.Film Review: ‘Transformers: The Last Knight’

Like a wealthy scrap merchant seeking a coat of arms, director Michael Bay hired Anthony Hopkins’ integrity to fluff up the class of Transformers: The Last Knight. As “Sir Edmund Burton,” an earl with historical connections to the medieval roots of this Transformers business, Hopkins keeps a level voice intoning lines like “without sacrifice, there can be no victory … without leaders, chaos reigns.”

The speediest way down the path to madness is to try to synopsize a Michael Bay movie. It begins in King Arthur’s day with a drunken Merlin (Stanley Tucci) muttering dialogue that could be improved by any Renaissance faire busker. The magus unleashes a three-headed mega-Ghidrah to save Arthur’s skin.

The Arthurian scenes look more lavish and exciting than the recent King Arthur movie by Guy Ritchie, but then it’s off to our near future. It’s a dark time—we know this because we’re told it’s a dark time. The Transformer robots are in hiding and being besieged by soldiers, and Optimus Prime has floated off to find his home world.

Above the clashes, we almost hear something topical about immigrants (“One day, we’ll wake up and they’ll be in charge,” says a character of the ’bots). In the colossus-battered slums of Chicago, the plucky little girl Izabelle (Isabela Moner)—who will give the movie’s climactic fist pump and shout of “Yes!”—looks like she’s going to be the movie’s heroine. But she’s off to a junkyard in the Dakotas where Mark Wahlberg is waiting—his Cade Yeager is protecting an odd lot of bots, including a burly soldier voiced by John Goodman.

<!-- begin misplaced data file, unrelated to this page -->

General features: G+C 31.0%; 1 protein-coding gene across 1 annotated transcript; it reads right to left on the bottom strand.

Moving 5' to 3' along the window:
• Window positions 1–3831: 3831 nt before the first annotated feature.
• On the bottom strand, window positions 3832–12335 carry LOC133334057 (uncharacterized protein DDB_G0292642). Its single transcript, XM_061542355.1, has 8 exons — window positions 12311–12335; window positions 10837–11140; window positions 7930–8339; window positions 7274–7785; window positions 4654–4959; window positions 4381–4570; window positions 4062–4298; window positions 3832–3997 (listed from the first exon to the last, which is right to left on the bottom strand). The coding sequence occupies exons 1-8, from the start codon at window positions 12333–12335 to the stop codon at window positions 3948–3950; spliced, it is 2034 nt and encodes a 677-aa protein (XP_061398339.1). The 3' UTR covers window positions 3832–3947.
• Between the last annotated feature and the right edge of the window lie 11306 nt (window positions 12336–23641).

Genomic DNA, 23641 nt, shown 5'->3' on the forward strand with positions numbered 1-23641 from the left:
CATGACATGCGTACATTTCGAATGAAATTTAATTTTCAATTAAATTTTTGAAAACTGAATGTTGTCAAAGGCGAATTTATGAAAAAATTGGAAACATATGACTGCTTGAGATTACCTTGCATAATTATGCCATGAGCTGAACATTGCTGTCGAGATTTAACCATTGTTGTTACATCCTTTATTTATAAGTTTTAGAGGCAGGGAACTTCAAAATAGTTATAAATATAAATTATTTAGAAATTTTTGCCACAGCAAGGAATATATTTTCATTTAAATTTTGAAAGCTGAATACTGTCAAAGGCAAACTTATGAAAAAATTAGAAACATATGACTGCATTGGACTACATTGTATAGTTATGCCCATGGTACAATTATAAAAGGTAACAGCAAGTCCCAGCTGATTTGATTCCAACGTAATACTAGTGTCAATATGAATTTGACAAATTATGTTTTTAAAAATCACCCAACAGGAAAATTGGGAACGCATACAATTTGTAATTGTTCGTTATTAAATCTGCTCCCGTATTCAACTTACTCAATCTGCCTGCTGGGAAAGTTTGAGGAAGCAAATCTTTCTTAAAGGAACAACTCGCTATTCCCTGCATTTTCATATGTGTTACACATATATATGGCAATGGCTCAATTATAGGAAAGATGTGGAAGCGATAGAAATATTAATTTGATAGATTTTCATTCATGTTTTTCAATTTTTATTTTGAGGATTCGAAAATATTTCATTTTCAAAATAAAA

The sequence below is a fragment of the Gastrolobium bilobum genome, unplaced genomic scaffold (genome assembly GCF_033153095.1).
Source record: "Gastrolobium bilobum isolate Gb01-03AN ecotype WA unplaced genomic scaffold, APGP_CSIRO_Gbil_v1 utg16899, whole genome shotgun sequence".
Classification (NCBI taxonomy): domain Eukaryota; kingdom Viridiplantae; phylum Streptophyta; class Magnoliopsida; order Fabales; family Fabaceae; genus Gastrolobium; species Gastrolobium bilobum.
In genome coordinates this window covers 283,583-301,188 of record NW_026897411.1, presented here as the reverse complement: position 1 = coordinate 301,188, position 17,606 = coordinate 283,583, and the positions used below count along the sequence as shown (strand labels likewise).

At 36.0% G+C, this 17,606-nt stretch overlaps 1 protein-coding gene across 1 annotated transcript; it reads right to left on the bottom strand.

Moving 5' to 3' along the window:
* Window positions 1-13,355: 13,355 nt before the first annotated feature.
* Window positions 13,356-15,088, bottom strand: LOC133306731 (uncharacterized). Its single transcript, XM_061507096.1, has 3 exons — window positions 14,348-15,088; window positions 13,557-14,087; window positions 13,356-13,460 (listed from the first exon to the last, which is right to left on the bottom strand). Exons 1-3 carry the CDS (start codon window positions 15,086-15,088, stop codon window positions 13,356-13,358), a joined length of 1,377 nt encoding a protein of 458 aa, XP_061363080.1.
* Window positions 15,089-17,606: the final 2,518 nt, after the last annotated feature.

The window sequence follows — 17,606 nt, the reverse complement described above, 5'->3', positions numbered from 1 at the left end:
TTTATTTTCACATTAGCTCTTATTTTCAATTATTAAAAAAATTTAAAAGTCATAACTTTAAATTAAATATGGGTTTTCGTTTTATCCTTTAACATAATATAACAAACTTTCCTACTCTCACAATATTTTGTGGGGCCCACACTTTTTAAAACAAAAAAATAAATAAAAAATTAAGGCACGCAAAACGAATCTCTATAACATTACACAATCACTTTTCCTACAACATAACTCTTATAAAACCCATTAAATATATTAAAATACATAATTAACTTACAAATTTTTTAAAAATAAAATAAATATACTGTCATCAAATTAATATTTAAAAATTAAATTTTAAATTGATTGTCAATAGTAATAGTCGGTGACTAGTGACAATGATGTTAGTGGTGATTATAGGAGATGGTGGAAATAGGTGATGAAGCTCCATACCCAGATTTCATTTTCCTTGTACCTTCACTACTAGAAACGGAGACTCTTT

Ever restless, Bay heads for Oxford, where the hottie history professor Vivian Wembley (Laura Haddock) is insulting the memory of King Arthur because of long-standing father issues. Sad things happen in this movie, but maybe the saddest is when Yeagar accuses this skinny, Olivia Wilde-like Oxford don of wearing a stripper dress, and she replies, “I could take it off if it would make you more comfortable.”

secure document shredding

Locations, locations: Stonehenge, Havana, Namibia. At one point John Turturro is on the phone claiming that Dublin’s Book of Kells is printed on “goat scrotum” (parchment). Why go after the Book of Kells? And what was this movie’s script printed on?

I’ve heard the vulgar-auteur arguments about how Bay’s ability to blow stuff up mitigates the really terrible dialogue that occurs again and again in his work. And there are certain sequences that justify the gigantism of it all, such as a robot in pieces pulling himself together in mid-air while simultaneously clobbering a group of soldiers. It may be that movies that have quite good demolition sequences don’t require defending—the first Avengers movie, for instance, where the Manhattan skyscrapers seemed to be fulfilling their architectural function by exploding into fountains of glass, or the low angle car chase in Rome in Spectre, particularly exciting in IMAX. Since the critical loathing for the Transformers saga is so high, you’ll hear that we’re missing something—an angle on the maligned genius of Bay.  

There is craft here. It’s a pity the movie is bewilderingly bad, with Bay’s reliably smelly sexual politics perfuming the joint. Giant robots are impressive when they punch their mammoth heads out of a 3D IMAX screen; in closeup, these mega-goliaths look like the work of Boris Artzybasheff, who did for gears and bolts what the artist Arcimboldo did for zucchinis. But watching Bay, you never know where you are, you never know who’s shouting, you never know why every entity in the universe has to bump its chest or bitchslap something’s face.

TRANSFORMERS With Mark Wahlberg, Laura Haddock, Stanley Tucci and Anthony Hopkins. Written by Art Markum, Matt Holloway and Ken Nolan. Directed by Michael Bay. PG-13; 150 minutes.


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